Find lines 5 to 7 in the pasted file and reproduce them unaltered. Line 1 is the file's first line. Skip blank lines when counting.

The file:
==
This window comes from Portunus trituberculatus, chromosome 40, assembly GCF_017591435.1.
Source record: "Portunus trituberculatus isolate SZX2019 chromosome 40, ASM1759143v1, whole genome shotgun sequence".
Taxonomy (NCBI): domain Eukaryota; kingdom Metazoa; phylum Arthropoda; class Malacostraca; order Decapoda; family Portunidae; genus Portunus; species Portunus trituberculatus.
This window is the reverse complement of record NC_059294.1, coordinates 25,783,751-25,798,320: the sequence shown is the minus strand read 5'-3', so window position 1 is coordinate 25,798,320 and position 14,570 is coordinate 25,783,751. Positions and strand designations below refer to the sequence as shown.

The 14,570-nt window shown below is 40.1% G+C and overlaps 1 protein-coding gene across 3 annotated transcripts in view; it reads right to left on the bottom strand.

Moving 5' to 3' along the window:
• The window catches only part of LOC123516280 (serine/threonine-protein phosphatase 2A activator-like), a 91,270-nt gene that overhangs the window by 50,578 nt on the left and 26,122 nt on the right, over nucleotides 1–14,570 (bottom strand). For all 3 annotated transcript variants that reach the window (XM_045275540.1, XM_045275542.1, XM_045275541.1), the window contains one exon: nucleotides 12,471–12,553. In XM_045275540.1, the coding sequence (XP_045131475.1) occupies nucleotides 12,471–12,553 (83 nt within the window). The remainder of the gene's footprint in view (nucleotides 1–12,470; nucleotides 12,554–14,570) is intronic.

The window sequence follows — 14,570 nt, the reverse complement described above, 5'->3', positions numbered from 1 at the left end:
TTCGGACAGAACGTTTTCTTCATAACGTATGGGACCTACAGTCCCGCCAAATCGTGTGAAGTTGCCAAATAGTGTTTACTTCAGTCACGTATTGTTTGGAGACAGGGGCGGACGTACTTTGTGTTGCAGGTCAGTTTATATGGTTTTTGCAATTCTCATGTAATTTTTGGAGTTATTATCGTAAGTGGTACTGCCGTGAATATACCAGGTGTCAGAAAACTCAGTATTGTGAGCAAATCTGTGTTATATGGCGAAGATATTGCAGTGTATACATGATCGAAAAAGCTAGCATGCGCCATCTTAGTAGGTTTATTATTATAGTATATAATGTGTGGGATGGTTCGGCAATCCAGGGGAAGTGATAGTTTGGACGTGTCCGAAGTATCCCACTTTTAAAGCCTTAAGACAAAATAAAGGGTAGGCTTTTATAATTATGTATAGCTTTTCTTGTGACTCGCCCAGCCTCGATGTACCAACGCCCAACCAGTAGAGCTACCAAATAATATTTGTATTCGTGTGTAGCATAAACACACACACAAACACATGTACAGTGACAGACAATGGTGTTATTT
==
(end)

The 14,570-nt window shown below is 40.1% G+C and overlaps 1 protein-coding gene across 3 annotated transcripts in view; it reads right to left on the bottom strand.

Moving 5' to 3' along the window:
• The window catches only part of LOC123516280 (serine/threonine-protein phosphatase 2A activator-like), a 91,270-nt gene that overhangs the window by 50,578 nt on the left and 26,122 nt on the right, over nucleotides 1–14,570 (bottom strand). For all 3 annotated transcript variants that reach the window (XM_045275540.1, XM_045275542.1, XM_045275541.1), the window contains one exon: nucleotides 12,471–12,553. In XM_045275540.1, the coding sequence (XP_045131475.1) occupies nucleotides 12,471–12,553 (83 nt within the window). The remainder of the gene's footprint in view (nucleotides 1–12,470; nucleotides 12,554–14,570) is intronic.